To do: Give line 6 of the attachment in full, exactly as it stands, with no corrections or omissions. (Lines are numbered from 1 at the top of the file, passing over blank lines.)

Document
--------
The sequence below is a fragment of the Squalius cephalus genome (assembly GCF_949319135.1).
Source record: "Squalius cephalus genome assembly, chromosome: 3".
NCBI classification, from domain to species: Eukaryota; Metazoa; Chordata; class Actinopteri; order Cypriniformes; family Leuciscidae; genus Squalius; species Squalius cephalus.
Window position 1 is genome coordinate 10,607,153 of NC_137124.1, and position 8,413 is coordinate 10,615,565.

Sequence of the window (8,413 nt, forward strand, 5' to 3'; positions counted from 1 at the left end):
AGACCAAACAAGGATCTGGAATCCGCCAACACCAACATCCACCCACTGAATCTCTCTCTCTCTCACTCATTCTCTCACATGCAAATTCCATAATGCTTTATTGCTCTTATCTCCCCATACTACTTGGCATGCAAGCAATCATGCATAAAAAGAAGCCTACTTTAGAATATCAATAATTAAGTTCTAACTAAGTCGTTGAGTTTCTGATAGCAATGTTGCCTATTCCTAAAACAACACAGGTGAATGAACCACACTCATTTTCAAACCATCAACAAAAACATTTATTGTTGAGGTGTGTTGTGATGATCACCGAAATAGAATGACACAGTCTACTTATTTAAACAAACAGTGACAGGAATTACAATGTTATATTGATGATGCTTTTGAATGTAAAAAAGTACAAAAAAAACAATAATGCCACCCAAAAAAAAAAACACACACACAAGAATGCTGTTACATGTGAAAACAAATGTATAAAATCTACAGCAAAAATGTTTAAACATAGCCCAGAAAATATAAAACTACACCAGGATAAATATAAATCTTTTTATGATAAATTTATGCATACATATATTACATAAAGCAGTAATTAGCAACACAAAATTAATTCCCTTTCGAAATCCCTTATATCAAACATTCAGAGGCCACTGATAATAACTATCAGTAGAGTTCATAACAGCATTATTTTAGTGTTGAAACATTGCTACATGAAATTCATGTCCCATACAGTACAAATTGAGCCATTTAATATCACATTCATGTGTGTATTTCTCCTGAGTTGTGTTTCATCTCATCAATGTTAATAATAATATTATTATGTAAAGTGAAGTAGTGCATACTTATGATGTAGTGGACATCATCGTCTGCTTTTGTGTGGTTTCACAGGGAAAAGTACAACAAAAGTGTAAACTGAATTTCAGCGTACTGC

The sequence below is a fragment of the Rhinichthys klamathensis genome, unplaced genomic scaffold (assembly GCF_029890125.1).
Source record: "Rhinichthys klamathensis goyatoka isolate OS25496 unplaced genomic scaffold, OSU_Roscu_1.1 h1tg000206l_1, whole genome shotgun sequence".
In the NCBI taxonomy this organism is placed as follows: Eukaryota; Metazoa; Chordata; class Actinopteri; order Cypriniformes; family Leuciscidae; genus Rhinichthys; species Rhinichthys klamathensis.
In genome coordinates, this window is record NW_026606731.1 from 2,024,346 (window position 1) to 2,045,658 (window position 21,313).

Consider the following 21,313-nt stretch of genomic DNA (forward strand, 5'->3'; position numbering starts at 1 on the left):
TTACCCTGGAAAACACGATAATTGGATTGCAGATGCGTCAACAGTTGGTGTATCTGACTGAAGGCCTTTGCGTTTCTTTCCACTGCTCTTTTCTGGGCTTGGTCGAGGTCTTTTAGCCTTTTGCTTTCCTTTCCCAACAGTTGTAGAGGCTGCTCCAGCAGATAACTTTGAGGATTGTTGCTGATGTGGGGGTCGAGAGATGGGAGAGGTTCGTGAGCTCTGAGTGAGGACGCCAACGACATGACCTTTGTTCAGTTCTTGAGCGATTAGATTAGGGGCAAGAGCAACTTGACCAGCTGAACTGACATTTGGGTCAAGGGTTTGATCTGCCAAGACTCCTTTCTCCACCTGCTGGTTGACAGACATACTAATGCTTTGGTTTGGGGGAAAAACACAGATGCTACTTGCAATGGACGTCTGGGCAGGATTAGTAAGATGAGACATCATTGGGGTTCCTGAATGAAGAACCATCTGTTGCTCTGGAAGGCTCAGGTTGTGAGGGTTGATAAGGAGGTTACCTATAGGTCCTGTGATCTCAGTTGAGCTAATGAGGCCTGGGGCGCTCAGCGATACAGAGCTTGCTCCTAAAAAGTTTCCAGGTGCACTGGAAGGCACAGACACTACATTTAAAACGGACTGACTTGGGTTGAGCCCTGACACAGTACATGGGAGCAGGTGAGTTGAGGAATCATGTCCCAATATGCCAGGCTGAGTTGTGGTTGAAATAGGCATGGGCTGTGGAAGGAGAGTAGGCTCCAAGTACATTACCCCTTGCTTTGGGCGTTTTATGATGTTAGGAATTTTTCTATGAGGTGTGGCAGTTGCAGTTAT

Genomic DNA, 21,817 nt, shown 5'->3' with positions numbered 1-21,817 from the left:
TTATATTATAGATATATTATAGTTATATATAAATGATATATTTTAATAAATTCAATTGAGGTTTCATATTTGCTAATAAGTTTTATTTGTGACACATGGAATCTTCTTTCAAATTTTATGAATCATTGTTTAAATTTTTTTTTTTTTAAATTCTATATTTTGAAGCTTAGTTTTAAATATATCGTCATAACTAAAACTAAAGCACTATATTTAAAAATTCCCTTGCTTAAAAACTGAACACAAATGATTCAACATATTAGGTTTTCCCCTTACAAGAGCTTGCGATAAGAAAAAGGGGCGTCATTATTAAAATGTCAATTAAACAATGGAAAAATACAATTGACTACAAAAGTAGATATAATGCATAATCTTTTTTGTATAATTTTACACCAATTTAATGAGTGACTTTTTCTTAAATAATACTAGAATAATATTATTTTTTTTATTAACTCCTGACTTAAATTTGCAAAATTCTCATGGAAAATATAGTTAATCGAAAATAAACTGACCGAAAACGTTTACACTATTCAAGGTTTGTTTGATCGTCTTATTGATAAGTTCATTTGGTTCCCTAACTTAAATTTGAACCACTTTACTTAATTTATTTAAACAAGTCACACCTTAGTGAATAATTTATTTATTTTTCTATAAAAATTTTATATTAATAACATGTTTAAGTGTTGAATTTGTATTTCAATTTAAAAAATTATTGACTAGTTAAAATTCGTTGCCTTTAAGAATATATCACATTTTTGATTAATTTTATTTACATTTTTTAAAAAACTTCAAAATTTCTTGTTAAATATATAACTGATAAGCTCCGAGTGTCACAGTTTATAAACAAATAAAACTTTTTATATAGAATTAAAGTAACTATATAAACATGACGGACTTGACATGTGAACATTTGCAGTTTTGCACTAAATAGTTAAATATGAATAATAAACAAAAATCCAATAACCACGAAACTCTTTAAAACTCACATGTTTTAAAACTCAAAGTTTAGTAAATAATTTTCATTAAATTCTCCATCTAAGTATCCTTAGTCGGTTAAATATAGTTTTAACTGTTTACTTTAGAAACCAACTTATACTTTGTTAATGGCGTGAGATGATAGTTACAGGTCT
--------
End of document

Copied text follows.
AGACCAAACAAGGATCTGGAATCCGCCAACACCAACATCCACCCACTGAATCTCTCTCTCTCTCACTCATTCTCTCACATGCAAATTCCATAATGCTTTATTGCTCTTATCTCCCCATACTACTTGGCATGCAAGCAATCATGCATAAAAAGAAGCCTACTTTAGAATATCAATAATTAAGTTCTAACTAAGTCGTTGAGTTTCTGATAGCAATGTTGCCTATTCCTAAAACAACACAGGTGAATGAACCACACTCATTTTCAAACCATCAACAAAAACATTTATTGTTGAGGTGTGTTGTGATGATCACCGAAATAGAATGACACAGTCTACTTATTTAAACAAACAGTGACAGGAATTACAATGTTATATTGATGATGCTTTTGAATGTAAAAAAGTACAAAAAAAACAATAATGCCACCCAAAAAAAAAAACACACACACAAGAATGCTGTTACATGTGAAAACAAATGTATAAAATCTACAGCAAAAATGTTTAAACATAGCCCAGAAAATATAAAACTACACCAGGATAAATATAAATCTTTTTATGATAAATTTATGCATACATATATTACATAAAGCAGTAATTAGCAACACAAAATTAATTCCCTTTCGAAATCCCTTATATCAAACATTCAGAGGCCACTGATAATAACTATCAGTAGAGTTCATAACAGCATTATTTTAGTGTTGAAACATTGCTACATGAAATTCATGTCCCATACAGTACAAATTGAGCCATTTAATATCACATTCATGTGTGTATTTCTCCTGAGTTGTGTTTCATCTCATCAATGTTAATAATAATATTATTATGTAAAGTGAAGTAGTGCATACTTATGATGTAGTGGACATCATCGTCTGCTTTTGTGTGGTTTCACAGGGAAAAGTACAACAAAAGTGTAAACTGAATTTCAGCGTACTGC